There are many examples of the Centre Region serving as a trendsetter among other college towns. Unfortunately, the deployment of publicly accessible fiber-optic internet is one movement where State College has fallen behind many peers.
Fiber optic, or gigabit internet, is capable of transmitting one gigabit of data per second. For example, a two-hour HD movie could be downloaded in well under 30 seconds. You’ve probably heard of the big players, such as Verizon FiOS and Google Fiber. Several years ago, the Centre Region had an opportunity to submit a competitive proposal to become a Google Fiber community; it didn’t. Today, we’re in a catch-up mode.
To be fair, there are some fiber-optic lines underneath us. Many municipal and educational sites are linked up to larger public fiber networks. Comcast services some of these lines and is happy to connect businesses and households. The catch: you need to be located within a limited distance of existing fiber. This effectively leaves many households and businesses off the grid.
Like many communities, we are quickly approaching capacity limits on our existing broadband infrastructure. As we increase reliance on cloud-based services, demand for more and faster data connections will continue to skyrocket. Think about your own home: how many of your devices connect to the internet in some form or function? The entertainment industry also is in a transition to delivering content — in some cases, entire cable packages — via streaming web devices. This alone could push our local broadband capacity over its limit.
Never miss a local story.
Wiring any community with fiber optics is indeed an investment. While laying fiber is relatively easy on main utility corridors, the challenge lies in what is referred to as “the last mile” — connecting street fiber to homes, apartments and businesses.
Many deployment costs are absorbed by internet service providers. However, there are also documented community returns on investment. A 2014 study by Broadband Communities magazine discovered that simply having access to gigabit internet can increase home values by 3 percent and rental values by 8 percent. Using Zillow’s median State College home value of $278,000, being located on a fiber grid could mean an instant increase of $8,300 for homeowners.
Where we have fallen even further behind is the ability to provide fiber internet as part of a broader economic development strategy. Make no mistake: fiber-optic internet is no longer a luxury in the business world. It is a basic necessity and an absolute “must have” when selling the Centre Region as a place to do business. After gigabit internet was introduced to Chattanooga, Tenn., the founder of a business incubator told the New York Times that “it created a catalytic moment” and “allowed us to attract capital and talent into this community that never would have been here otherwise.”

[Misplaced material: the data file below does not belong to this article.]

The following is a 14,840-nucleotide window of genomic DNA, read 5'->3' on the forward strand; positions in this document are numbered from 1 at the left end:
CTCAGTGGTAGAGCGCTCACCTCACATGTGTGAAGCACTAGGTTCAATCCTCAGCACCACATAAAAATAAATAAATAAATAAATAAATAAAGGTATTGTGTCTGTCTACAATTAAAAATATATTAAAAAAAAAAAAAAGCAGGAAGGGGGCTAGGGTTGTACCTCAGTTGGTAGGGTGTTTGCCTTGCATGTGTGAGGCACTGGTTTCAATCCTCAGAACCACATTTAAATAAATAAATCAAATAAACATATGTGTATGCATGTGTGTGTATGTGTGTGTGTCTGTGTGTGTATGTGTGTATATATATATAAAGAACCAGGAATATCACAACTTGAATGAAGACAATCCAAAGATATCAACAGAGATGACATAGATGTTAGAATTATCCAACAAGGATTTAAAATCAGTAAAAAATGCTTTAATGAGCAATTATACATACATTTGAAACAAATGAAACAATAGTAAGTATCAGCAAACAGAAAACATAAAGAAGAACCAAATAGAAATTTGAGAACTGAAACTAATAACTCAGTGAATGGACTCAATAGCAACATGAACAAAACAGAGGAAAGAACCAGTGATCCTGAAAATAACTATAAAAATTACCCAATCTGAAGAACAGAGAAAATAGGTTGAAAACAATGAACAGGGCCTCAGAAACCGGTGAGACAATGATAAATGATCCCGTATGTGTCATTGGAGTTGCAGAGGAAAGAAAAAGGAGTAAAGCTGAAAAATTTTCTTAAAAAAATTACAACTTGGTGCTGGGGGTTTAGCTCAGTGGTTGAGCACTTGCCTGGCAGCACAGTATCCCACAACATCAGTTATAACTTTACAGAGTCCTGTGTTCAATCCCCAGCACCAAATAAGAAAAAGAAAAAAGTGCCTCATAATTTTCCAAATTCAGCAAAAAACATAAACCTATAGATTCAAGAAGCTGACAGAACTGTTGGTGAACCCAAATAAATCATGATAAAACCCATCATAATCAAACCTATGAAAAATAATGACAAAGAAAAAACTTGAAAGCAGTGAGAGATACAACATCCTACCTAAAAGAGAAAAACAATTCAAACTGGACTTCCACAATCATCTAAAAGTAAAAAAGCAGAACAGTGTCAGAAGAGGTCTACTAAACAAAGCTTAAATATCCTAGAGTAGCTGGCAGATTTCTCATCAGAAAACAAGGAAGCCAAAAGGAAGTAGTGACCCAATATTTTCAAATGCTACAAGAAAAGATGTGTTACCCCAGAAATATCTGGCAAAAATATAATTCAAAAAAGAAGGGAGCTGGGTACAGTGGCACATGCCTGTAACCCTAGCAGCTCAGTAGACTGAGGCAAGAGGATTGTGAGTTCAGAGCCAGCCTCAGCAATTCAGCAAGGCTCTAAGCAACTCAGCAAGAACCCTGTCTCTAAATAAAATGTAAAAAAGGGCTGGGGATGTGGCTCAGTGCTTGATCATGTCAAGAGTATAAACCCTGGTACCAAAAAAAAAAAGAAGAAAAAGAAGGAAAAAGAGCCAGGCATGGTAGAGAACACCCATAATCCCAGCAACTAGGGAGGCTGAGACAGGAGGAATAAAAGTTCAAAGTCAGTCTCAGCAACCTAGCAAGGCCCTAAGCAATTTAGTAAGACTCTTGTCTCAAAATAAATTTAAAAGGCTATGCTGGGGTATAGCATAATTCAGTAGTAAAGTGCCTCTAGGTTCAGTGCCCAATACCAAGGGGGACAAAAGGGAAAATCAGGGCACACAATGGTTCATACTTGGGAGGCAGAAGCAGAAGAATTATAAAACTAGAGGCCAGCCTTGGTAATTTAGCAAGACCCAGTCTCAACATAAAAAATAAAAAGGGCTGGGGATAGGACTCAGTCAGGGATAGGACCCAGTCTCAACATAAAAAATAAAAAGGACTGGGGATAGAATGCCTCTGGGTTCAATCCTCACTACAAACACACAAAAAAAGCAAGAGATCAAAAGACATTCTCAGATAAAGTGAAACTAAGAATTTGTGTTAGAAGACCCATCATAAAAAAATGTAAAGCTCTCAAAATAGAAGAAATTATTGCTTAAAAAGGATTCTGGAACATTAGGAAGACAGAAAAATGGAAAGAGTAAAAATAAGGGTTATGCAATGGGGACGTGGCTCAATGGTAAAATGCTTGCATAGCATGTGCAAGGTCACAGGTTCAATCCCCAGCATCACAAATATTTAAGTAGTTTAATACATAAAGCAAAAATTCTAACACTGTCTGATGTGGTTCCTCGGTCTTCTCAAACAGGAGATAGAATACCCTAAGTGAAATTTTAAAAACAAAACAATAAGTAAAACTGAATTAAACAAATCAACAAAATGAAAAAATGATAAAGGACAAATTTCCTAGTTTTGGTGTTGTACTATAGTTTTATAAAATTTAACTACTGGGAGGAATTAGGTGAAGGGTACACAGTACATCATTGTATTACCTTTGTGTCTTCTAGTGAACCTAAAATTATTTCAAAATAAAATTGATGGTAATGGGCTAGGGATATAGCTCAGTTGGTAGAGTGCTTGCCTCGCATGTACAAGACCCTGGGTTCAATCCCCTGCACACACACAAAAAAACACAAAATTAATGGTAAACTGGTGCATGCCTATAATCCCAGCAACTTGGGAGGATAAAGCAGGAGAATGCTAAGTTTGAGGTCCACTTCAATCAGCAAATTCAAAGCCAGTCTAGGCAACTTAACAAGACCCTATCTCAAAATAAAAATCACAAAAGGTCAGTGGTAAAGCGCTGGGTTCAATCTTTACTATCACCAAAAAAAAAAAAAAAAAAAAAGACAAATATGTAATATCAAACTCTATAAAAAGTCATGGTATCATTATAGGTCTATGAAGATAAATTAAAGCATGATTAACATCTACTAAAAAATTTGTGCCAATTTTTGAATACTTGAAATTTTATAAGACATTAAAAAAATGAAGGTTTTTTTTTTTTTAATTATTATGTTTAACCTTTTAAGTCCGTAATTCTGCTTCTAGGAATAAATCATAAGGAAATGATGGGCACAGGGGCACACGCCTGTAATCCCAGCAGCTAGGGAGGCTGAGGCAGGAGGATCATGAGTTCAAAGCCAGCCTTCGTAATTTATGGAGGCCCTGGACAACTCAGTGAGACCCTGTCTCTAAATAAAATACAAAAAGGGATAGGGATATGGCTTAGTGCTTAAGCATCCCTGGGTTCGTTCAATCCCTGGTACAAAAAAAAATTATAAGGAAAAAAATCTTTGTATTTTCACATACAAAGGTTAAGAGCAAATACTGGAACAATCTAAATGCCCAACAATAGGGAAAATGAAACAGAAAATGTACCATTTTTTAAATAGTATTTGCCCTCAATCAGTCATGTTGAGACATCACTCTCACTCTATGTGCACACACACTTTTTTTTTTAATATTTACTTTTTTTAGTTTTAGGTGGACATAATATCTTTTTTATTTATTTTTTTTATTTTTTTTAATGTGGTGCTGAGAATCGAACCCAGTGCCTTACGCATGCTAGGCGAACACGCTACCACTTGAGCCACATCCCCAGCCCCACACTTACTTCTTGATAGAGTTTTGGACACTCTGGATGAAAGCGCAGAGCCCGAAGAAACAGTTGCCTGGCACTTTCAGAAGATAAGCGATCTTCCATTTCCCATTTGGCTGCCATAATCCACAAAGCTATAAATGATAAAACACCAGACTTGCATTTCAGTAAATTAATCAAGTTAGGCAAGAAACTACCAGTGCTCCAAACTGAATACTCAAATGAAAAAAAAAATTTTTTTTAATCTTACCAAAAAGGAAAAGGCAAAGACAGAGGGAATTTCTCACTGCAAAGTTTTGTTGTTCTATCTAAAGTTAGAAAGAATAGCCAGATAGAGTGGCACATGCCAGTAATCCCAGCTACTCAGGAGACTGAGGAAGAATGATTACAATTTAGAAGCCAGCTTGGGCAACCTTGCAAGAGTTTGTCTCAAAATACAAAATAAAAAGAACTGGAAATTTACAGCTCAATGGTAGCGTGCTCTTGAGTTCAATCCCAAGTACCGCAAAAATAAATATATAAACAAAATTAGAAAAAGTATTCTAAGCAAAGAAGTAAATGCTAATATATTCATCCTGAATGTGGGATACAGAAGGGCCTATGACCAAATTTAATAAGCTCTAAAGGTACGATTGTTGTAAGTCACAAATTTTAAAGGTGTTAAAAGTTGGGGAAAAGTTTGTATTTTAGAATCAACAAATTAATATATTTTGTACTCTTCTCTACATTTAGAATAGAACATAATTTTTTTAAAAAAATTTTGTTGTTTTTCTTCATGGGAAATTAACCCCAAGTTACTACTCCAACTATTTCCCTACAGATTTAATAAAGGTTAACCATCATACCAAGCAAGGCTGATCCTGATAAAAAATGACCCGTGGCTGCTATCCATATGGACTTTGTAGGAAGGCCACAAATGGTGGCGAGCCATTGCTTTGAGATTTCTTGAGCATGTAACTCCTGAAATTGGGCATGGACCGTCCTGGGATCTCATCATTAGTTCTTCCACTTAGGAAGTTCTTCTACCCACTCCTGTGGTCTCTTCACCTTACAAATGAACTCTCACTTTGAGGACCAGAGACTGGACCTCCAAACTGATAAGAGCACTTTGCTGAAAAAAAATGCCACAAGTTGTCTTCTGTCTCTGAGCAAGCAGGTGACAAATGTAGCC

Gigabit internet also is essential in addressing Pennsylvania’s ongoing epidemic of brain drain. In a 2014 survey conducted by the American Planning Association, millennials ranked high-speed internet access third in their list of priorities for community preferences, placing it only behind safe streets and affordable housing.
Advances in wireless technology may someday replace our wired infrastructure entirely. However, even the most advanced wireless services currently can’t offer the speed and capacity of fiber optics. Plus, wireless towers still need to connect to high-speed data lines, or backhaul, to carry internet traffic back to service providers.
The competition to become a fiber community is fierce. Instead of asking fiber suppliers why we need them, we need to proactively communicate why State College is a good contender for a fiber town. For example, Ting, a gigabit internet supplier that recently wired the college community of Charlottesville, Va., won’t spend time convincing towns “why” they should prioritize fiber. Ting’s website argues that communities should “be coming to the discussion with the sense that crazy fast-fiber internet is a thing they need in order to keep pace.”
Now is the time to explore how we can best develop and deploy our own gigabit internet. Centre Region leaders have proven capable of uniting across municipal lines to improve other regional infrastructures. The same can be done with fiber-optic internet.
Mark Parfitt is a resident and small-business owner in Patton Township. He can be reached via email@example.com.